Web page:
A long-time friend I always look forward to seeing at NFPW conferences is Marlene Cook. She excels in everything she does and makes each activity a fun event. I remember the passion and fun she brought to the conference tours when the NFPW conference was in Illinois. She has a passion for NFPW and easily forms a friendship with everyone she meets. Meet another unique and unbelievable woman I am honored to call a friend.

Name: Marlene Cook

Marlene Cook, back, with her roommate for NFPW conferences, Cindy Cruz.

Marlene Cook, left, with her roommate for NFPW conferences, Cindy Cruz.

City and State: Lansing, IL

Affiliate and any leadership positions:

Illinois Womans Press Association   I held every office except treasurer. Was president two terms, 1985-1989 – Director of the 1985 “convention” in Chicago – president of POPPS for several years –NFPW & IWPA historian.

Years a member of NFPW:     42

Tell us a little about you.

I was a late bloomer but at 81 I’m still blossoming. A high school teacher told me two weeks before graduating that I wouldn’t be graduating because I didn’t have enough credits. I proved her wrong and in her anger she told me I’d never amount to anything. “Barefoot and pregnant is what you’ll be.” I graduated in 1952, married in ’53, had babies in ’54, ’55, ‘57, ’60 and ’64. I was 30 years old by this time and her words began haunting me. I said, ”Oh no Miss Lundquist, you are NOT winning this one.”

I had been supplying a friend with copy for a “gossip” column she wrote for the local newspaper. I was heavily involved with my children’s actives, school and church, so I knew a lot of people. When she was moving, she recommended I take over her column. I said, ”I’m not a writer!” She said, “Well, you’ve been writing my column for the past year.” The editor asked if I had a typewriter. I said, “Yes sir.” He didn’t ask if I knew how to type. I got the job and six months later I was called into his office. I thought I was getting a pink slip, but instead he offered me fulltime work. I learned newspaper style by comparing every single word the proofreaders had corrected.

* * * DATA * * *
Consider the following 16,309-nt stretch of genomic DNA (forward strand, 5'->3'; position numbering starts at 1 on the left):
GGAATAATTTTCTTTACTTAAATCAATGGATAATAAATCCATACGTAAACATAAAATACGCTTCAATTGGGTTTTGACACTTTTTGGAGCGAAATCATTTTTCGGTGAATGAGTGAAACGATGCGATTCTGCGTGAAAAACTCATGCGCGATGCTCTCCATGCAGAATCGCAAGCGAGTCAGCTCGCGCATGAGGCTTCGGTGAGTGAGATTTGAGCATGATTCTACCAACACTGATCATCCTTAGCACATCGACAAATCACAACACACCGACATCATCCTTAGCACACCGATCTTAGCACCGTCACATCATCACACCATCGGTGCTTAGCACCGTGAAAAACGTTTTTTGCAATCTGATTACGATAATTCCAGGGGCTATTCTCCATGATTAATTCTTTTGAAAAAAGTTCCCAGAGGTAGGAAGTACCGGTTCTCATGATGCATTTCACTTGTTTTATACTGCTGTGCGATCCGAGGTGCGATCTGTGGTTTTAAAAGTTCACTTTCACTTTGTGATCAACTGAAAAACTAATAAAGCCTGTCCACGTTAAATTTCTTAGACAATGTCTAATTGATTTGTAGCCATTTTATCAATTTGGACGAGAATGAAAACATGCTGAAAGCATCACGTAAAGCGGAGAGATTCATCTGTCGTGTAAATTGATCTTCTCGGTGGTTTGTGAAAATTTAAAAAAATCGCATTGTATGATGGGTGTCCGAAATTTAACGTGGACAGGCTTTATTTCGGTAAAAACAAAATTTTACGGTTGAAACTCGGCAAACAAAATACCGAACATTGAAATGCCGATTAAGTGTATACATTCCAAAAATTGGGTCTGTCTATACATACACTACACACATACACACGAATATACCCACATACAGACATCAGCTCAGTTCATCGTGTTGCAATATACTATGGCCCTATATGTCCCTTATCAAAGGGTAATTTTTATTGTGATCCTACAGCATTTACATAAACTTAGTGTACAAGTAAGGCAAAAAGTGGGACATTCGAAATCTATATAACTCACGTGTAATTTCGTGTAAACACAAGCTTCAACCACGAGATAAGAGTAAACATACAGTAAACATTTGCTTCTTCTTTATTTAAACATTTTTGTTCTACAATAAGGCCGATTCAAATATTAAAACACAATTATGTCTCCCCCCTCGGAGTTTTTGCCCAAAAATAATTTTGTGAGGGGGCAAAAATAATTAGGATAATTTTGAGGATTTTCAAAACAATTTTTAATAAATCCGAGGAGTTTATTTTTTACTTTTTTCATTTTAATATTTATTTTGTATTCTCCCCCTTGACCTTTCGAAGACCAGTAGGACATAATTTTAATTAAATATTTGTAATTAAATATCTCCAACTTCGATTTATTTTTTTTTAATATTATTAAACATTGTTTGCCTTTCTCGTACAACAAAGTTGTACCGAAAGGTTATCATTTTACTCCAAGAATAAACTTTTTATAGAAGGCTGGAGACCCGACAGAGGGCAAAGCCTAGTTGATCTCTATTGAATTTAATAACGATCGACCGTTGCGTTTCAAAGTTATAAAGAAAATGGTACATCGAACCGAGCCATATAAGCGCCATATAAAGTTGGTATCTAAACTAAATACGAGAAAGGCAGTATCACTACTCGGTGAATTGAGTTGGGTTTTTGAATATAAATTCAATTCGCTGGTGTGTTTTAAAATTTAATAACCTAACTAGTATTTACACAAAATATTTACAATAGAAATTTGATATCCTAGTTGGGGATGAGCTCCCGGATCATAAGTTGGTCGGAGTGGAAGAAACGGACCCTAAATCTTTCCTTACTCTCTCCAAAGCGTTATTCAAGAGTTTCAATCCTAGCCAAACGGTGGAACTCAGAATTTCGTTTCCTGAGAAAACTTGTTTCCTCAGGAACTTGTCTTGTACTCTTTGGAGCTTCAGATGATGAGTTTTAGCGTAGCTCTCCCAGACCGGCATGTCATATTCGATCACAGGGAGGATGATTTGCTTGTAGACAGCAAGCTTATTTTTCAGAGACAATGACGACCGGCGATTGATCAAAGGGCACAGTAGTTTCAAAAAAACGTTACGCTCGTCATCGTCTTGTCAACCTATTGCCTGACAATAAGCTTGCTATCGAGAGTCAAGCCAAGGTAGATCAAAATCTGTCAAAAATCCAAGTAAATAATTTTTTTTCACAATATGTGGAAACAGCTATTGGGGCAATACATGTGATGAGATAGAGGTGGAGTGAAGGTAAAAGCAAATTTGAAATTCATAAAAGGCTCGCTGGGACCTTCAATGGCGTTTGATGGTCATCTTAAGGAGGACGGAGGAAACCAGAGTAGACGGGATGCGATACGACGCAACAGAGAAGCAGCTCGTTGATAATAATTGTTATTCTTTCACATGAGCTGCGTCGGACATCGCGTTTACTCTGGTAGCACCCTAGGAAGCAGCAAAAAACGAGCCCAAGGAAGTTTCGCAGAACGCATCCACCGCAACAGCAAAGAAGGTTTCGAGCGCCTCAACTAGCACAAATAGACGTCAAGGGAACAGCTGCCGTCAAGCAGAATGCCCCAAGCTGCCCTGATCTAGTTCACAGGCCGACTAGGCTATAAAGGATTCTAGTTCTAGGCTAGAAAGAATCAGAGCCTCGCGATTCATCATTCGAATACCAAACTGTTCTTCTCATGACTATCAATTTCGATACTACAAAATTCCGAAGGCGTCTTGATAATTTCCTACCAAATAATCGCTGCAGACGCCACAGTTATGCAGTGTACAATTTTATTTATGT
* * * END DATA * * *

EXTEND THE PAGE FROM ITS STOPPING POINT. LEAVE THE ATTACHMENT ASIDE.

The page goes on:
I continued to write the column and went on to cover entertainment, review shows, concerts, theater, restaurants and travel writing. I interviewed celebrities, met presidents and first ladies and was rubbing elbows with some pretty important folks. I wrote two books and wrote for various publications. I‘ve consistently won awards and received many special honors. I screamed, “Hey, Miss Lundquist, look at me now. I am something.”

Although I have macular degeneration and get monthly shots into my eye, I continue to freelance and write a monthly eight-page newsletter for our church and another for my high school Class of 1952.

Any career advice you would give?    

Don’t be afraid to go where you haven’t gone before. Explore new places, meet new people, and learn new things. But do your homework before you venture out. That makes you look smarter.

Marlene Cook, back row second from right, with NFPW friends at a NFPW conference tour.

Marlene Cook, back row second from right, with NFPW peeps at a NFPW conference tour.

Which talent would you most like to have?      

I think I’d have enjoyed being an actress. I like to talk (just ask anyone).

If you could live anywhere, where would it be?

Anywhere that I wouldn’t have to deal with ice and snow and the cold and where I could spend time with family and friends.

What book are you reading?  

I just finished reading “The Book of Joan” about Joan Rivers by her daughter Melissa Rivers and Marlo Thomas’ book, “It Ain’t Over…Till it’s over.” Guess I’m still stargazing.

What would people be surprised to learn about you?  

I was very quiet and extremely shy until I reached 30 and discovered I wasn’t having any fun. I went back to school and there was no stopping me.

Why is your affiliate and NFPW important to you?  

IWPA and NFPW accepted me when I was still a ‘wannabe” writer. They treated me like a professional and I learned from each one of the women who were much smarter than I was. The friendships I have cherished through the past 42 years have been my lifeline. They are the ones who made me a somebody. In May, IWPA presented me with a lifetime membership during our awards banquet.

Way to follow you on a website, twitter, Facebook, etc.

I am on Facebook and follow IWPA and NFPW sites.